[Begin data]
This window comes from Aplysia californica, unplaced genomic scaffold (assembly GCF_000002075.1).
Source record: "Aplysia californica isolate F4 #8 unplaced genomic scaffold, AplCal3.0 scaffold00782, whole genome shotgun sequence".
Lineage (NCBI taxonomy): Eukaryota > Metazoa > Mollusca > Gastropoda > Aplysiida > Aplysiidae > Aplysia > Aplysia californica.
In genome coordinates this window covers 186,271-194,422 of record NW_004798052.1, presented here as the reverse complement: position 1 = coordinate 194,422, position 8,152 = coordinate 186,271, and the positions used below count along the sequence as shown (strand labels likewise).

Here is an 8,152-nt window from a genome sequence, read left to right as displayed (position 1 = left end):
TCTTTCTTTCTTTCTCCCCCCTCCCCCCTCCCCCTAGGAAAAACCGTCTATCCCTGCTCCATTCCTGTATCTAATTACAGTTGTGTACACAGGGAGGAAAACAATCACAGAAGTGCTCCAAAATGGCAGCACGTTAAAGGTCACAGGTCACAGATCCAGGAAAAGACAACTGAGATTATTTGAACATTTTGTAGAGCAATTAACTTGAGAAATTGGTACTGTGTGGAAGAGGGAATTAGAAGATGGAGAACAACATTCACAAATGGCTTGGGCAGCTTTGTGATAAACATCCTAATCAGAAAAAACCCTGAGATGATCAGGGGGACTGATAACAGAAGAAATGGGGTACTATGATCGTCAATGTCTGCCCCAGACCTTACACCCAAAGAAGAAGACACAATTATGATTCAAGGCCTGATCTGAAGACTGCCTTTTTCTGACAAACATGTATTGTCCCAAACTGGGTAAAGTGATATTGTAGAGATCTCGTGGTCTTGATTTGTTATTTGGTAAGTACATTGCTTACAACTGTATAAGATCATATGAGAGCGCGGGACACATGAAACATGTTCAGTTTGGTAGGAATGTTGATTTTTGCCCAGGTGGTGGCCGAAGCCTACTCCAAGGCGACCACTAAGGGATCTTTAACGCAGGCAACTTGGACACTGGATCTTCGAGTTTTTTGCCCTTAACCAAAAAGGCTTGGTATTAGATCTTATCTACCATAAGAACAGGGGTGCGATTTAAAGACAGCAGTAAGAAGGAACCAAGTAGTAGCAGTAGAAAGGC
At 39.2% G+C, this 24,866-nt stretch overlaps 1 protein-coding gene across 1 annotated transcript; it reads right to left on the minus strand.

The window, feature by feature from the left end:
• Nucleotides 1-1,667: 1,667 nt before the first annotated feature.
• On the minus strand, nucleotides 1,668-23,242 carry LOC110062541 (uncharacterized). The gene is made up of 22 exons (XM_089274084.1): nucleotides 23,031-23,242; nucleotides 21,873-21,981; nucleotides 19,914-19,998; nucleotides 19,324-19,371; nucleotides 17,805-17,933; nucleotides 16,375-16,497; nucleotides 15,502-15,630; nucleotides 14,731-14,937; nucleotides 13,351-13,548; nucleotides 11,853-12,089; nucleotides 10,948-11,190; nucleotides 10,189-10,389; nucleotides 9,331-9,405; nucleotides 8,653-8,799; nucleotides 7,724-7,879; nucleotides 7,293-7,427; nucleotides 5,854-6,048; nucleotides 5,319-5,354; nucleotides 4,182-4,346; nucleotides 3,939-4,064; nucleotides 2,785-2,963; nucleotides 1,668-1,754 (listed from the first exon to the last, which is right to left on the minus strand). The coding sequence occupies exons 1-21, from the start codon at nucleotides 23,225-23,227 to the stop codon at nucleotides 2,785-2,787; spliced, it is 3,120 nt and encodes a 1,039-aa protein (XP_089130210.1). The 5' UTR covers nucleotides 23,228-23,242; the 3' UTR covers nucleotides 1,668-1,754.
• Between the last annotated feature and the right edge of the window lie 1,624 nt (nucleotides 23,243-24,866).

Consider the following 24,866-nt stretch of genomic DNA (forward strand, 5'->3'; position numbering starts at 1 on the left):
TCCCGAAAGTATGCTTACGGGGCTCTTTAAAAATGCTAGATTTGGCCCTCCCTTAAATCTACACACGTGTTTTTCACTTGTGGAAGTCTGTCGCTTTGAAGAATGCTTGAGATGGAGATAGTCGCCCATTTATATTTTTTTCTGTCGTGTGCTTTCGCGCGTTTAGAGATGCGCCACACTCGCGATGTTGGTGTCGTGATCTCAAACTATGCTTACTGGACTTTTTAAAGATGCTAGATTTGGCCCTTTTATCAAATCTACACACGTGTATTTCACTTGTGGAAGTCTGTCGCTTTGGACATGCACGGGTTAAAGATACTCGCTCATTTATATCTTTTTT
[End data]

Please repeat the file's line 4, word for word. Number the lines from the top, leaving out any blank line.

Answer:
In genome coordinates this window covers 186,271-194,422 of record NW_004798052.1, presented here as the reverse complement: position 1 = coordinate 194,422, position 8,152 = coordinate 186,271, and the positions used below count along the sequence as shown (strand labels likewise).